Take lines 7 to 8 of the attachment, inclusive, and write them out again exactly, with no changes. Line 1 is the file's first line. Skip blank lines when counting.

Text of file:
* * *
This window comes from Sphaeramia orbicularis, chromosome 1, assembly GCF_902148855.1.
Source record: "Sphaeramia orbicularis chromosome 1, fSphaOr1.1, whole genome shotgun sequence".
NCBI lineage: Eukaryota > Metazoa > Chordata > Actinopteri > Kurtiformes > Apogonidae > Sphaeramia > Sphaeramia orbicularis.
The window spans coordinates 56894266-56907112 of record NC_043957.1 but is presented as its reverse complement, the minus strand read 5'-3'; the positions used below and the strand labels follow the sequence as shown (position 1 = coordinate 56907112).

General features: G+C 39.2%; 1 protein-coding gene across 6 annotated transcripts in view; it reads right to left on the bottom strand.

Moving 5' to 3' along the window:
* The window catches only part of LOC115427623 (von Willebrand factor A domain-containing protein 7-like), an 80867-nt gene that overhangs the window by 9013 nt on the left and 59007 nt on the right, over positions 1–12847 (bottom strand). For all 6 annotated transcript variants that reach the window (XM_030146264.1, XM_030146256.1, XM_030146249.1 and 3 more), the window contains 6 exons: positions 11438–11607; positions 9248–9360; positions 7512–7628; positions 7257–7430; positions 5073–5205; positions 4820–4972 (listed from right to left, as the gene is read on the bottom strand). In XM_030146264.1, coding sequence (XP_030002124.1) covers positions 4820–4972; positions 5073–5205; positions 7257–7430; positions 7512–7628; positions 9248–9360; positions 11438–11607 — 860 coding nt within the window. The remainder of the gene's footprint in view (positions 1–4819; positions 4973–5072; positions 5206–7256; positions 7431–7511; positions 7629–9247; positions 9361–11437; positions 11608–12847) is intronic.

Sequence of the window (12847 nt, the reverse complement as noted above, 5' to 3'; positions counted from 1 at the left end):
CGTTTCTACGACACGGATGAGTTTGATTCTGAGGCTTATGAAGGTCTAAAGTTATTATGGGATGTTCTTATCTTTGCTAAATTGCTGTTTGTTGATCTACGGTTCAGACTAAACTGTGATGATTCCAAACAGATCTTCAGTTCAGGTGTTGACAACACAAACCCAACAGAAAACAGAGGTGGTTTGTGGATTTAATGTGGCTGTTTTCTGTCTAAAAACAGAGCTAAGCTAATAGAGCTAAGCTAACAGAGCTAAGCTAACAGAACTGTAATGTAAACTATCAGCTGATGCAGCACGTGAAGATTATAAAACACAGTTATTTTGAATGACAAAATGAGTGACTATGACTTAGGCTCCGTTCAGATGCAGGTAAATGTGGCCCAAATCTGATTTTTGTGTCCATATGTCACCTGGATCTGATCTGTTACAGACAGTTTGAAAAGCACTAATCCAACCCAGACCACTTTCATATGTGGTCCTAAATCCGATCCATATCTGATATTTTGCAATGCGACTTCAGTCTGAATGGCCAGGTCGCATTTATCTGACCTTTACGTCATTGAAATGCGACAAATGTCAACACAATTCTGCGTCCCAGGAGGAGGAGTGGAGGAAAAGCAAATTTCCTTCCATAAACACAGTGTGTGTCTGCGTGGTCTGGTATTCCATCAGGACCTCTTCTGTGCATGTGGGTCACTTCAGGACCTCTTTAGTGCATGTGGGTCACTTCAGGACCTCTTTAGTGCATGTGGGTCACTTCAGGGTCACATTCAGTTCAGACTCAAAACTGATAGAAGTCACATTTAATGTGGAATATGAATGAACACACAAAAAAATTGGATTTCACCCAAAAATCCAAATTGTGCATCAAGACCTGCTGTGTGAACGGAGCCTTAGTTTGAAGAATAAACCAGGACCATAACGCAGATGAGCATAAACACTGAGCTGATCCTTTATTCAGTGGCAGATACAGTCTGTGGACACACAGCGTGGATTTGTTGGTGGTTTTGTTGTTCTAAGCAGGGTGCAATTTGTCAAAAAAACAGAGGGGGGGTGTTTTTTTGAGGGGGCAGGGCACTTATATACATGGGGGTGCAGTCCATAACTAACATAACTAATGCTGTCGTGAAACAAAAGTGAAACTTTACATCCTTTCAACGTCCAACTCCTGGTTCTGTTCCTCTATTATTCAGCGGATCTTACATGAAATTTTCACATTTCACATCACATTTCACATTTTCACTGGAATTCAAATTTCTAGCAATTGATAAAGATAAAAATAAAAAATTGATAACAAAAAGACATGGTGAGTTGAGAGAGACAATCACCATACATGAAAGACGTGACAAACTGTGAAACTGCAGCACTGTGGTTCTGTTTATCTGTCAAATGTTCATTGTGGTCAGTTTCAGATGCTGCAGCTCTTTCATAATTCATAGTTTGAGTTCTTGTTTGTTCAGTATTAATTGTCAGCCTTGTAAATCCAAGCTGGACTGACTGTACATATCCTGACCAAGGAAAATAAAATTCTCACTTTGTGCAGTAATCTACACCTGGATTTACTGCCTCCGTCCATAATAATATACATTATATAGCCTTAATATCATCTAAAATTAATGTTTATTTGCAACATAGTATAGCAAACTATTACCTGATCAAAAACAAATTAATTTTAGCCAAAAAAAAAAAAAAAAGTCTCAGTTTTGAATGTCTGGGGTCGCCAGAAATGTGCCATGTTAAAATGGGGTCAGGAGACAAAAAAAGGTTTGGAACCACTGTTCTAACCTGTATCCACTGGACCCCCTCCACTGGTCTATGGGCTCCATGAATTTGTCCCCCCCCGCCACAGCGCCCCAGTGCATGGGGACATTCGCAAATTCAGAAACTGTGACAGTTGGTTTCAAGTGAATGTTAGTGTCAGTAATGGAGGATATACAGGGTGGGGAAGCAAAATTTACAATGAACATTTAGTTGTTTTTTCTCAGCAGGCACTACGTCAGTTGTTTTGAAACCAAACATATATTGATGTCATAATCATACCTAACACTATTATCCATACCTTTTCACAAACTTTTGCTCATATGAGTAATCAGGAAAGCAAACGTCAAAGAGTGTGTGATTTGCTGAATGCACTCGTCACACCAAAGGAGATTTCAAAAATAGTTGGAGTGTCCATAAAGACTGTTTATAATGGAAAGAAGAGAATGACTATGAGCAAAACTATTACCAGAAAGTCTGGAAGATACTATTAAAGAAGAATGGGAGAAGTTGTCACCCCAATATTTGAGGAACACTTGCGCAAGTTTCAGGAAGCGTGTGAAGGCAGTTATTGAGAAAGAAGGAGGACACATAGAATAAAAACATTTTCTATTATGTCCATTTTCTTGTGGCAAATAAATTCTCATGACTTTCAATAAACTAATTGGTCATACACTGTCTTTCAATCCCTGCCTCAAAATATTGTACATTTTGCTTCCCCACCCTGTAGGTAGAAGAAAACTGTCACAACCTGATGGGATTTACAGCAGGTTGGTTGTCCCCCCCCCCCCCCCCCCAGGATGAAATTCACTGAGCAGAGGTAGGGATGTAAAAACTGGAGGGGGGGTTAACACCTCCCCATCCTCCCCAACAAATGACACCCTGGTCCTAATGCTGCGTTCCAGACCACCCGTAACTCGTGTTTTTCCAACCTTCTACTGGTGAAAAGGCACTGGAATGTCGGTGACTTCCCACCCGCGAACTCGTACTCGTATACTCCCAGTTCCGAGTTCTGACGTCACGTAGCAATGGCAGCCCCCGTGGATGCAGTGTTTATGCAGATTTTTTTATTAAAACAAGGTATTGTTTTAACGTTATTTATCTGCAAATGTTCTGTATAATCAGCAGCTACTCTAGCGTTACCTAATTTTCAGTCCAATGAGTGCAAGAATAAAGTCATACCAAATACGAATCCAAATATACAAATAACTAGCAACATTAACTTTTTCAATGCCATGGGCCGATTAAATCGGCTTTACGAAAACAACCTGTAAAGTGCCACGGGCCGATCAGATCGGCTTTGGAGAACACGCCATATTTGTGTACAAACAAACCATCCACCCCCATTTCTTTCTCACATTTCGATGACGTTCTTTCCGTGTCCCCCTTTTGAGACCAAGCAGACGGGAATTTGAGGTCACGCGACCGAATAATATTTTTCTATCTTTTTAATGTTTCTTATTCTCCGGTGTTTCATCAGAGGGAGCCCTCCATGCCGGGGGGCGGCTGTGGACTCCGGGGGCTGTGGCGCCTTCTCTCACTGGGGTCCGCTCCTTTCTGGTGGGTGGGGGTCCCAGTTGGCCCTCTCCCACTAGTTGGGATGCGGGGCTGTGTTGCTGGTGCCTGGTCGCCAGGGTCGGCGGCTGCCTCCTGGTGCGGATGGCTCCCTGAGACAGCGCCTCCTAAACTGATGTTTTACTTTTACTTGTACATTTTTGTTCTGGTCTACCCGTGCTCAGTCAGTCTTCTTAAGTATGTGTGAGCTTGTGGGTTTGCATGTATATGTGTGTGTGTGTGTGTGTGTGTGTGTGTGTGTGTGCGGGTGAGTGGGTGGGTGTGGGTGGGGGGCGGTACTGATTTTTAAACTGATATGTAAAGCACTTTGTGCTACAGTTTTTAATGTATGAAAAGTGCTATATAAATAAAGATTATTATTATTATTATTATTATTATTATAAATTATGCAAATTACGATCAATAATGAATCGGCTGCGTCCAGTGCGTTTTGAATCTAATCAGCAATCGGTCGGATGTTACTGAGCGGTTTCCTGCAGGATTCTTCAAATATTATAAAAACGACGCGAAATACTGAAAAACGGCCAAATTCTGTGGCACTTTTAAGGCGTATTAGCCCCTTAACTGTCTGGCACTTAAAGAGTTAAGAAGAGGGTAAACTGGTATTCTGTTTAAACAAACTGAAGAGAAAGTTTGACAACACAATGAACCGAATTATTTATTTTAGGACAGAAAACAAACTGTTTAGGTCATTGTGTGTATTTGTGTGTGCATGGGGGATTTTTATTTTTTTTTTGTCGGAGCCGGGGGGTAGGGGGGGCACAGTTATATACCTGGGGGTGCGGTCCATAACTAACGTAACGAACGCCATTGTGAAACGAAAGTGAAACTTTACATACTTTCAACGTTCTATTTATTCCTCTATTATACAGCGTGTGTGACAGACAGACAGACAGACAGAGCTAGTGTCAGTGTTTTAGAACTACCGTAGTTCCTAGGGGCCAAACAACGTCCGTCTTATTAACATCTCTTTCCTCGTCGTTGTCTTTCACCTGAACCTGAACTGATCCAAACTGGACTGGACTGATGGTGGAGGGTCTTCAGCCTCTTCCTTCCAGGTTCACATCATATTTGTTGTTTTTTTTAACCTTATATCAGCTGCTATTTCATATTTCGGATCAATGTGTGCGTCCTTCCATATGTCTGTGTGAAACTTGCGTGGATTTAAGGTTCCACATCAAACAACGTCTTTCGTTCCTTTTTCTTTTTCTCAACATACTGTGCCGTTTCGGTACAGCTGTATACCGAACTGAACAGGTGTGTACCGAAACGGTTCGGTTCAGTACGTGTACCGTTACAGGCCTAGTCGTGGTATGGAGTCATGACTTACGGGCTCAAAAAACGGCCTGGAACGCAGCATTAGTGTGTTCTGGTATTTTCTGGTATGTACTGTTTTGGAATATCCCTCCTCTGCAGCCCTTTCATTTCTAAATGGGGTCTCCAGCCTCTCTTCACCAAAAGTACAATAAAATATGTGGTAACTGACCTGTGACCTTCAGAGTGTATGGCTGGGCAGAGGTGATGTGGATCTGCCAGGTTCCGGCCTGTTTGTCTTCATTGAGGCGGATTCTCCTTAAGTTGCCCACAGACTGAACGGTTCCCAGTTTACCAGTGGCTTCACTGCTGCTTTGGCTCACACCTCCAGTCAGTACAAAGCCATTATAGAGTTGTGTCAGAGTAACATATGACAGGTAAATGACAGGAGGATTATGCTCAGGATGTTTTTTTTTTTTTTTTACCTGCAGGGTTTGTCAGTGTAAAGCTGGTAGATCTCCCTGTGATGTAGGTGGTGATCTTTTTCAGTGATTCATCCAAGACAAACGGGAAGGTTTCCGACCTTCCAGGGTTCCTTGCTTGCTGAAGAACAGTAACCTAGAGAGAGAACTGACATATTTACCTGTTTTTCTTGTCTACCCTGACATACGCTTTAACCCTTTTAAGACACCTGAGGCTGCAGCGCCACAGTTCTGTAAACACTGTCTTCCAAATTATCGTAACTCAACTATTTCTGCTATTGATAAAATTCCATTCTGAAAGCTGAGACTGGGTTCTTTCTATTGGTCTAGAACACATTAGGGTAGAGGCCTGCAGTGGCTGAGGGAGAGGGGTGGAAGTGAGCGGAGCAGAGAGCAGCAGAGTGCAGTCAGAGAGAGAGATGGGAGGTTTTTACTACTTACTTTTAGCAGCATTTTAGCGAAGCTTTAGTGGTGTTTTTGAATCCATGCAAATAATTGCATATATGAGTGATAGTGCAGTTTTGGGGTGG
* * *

* The window catches only part of LOC115427623 (von Willebrand factor A domain-containing protein 7-like), an 80867-nt gene that overhangs the window by 9013 nt on the left and 59007 nt on the right, over positions 1–12847 (bottom strand). For all 6 annotated transcript variants that reach the window (XM_030146264.1, XM_030146256.1, XM_030146249.1 and 3 more), the window contains 6 exons: positions 11438–11607; positions 9248–9360; positions 7512–7628; positions 7257–7430; positions 5073–5205; positions 4820–4972 (listed from right to left, as the gene is read on the bottom strand). In XM_030146264.1, coding sequence (XP_030002124.1) covers positions 4820–4972; positions 5073–5205; positions 7257–7430; positions 7512–7628; positions 9248–9360; positions 11438–11607 — 860 coding nt within the window. The remainder of the gene's footprint in view (positions 1–4819; positions 4973–5072; positions 5206–7256; positions 7431–7511; positions 7629–9247; positions 9361–11437; positions 11608–12847) is intronic.

Sequence of the window (12847 nt, the reverse complement as noted above, 5' to 3'; positions counted from 1 at the left end):